Creating Sustainability Through ESG-Supportive Supply Chains

By Rajesh K Khosla January 23, 2023

For ESG to be impactful, a company cannot neglect its supporting roles, such as its supply chain

Creating Sustainability Through ESG-Supportive Supply Chains
G20 Summit will have some focus on the energy transition and mobilising sustainable finance.. DepositPhotos


The need for creating financial and non-financial sustainability in today's world has increased multi-fold. Environmental consciousness, social justice and proper internal governance have become key metrics for stakeholders, both internal and external, to assess the success and growth of a company. However, for ESG to create the impact that is envisioned, there is a need for it to be all-pervasive. Sometimes, a company does not pay attention to its ancillary functions like its supply chain when implementing ESG practices.

With the evolution of global economies, the rise of competition and the resurgence of the entrepreneurial spirit, supply chains have extended their footprints across geographies. The phenomenon uniquely positions them as key local advocates of sustainability, with a global contribution towards a company’s ESG goals.


The choice to create an ESG compliance programme may be influenced by a variety of goals. First and foremost, it can reduce the effects of people on the environment. However, there are other reasons for establishing ESG programmes, such as legal requirements, advantageous commercial considerations, or - more recently - a desire to attract investors. 


The creation of ESG-compliant supply chains comes with many benefits. First, they offer financial sustainability by ensuring adherence to ESG practices. The challenges that may crop up due to mismanagement of resources and operations can be reduced significantly. It ensures regular operation of supply chains in addition to reducing the downtime of units. Second, these supply chains offer environmental sustainability. By adopting environmentally conscious sourcing practices, supply chains can help contribute to a company’s carbon reduction activities. Third, ESG-compliant supply chains boost the creation of circular economies. These ecosystems are robust in both scale and scope, which ensures their long-term success.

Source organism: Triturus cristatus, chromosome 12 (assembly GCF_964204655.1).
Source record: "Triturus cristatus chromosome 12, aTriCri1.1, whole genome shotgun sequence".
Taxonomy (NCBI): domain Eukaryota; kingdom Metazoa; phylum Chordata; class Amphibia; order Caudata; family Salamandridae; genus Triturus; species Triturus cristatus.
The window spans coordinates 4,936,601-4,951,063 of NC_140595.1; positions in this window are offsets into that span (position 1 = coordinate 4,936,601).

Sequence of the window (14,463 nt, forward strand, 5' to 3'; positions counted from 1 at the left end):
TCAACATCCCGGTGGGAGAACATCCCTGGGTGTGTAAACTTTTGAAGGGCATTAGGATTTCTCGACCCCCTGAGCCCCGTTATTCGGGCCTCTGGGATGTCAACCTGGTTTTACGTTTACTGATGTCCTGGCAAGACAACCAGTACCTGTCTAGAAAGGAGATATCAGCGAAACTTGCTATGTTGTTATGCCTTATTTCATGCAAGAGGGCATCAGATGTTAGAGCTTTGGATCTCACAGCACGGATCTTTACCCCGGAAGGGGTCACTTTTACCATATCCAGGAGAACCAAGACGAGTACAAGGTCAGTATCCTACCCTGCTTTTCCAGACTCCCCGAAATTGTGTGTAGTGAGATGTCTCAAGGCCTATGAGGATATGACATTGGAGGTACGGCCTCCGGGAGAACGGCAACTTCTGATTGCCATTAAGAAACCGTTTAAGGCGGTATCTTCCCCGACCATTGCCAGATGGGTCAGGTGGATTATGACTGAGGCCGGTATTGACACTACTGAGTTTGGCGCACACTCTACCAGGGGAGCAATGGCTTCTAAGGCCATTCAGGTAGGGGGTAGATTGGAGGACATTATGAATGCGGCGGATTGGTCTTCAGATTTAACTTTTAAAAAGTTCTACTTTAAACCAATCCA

ESG integration with supply chains also fosters the development of an innovative approach to product development, cost reduction and market differentiation. The constant drive to achieve more for less environmental and financial cost will always lead to the creation of products and practices that are more responsible than previous ones. The innovative production of better products and reduced costs satisfy the demands of a more informed and discerning client base. All these factors create a compelling case for the implementation of ESG in the supply chain.


Companies looking to integrate ESG across supply chains can take note of the following points:


Due to their desire to support companies that have a long-term, sustainable future, investors are driving the ESG compliance movement. They are significantly increasing the number of investment funds with ESG requirements. Businesses without a compelling ESG message are losing access to substantial pools of funding. As a result, stakeholders' perceptions of ESG programmes have significantly changed, and business processes like supply chain management and procurement are gradually shifting away from being just concerned with supply quality and cost. Executives and financial leaders now view these organisations as a vital link in the ongoing funding of any company.


Selecting a compliance framework is equally necessary. Compliance frameworks come in a variety of forms, from the generic, which may be altered to cover virtually any issue, to the custom. Each ESG-related aspect can be analysed using more focused frameworks such as the Green House Gas Protocol Corporate Accounting and Reporting Standard. They may demand more internal application work because they are more specifically matched to a given responsibility. Prioritising responsibilities is essential given the limited time and financial resources companies and people have. Once priorities are established, policies that outline the intentions and specify the resources can be created and distributed.


If companies can demonstrate that they share their employees' ethical values, they may also experience higher employee retention. More important, ESG activities assist the environment, and well-designed ESG programmes can forge a strong connection with the investment community, which is advantageous for any company's future.

The ESG mandate is being accepted globally. As per the DJSI (Dow Jones Sustainability Index), assessing the ESG performances of businesses on a global level has seen an increase in the participation rate by 33 per cent in 2021 against 19 per cent in 2019.


Therefore, the foundation is robust, and it is now in the interest of all regulators, industries, and investors to come together in a common platform. It will allow for the creation of a roadmap that ensures the initial momentum of incorporating ESG into the supply chains of companies is maintained. 


(The author is President & CEO of AGI Greenpac Limited, a leading packaging company in India)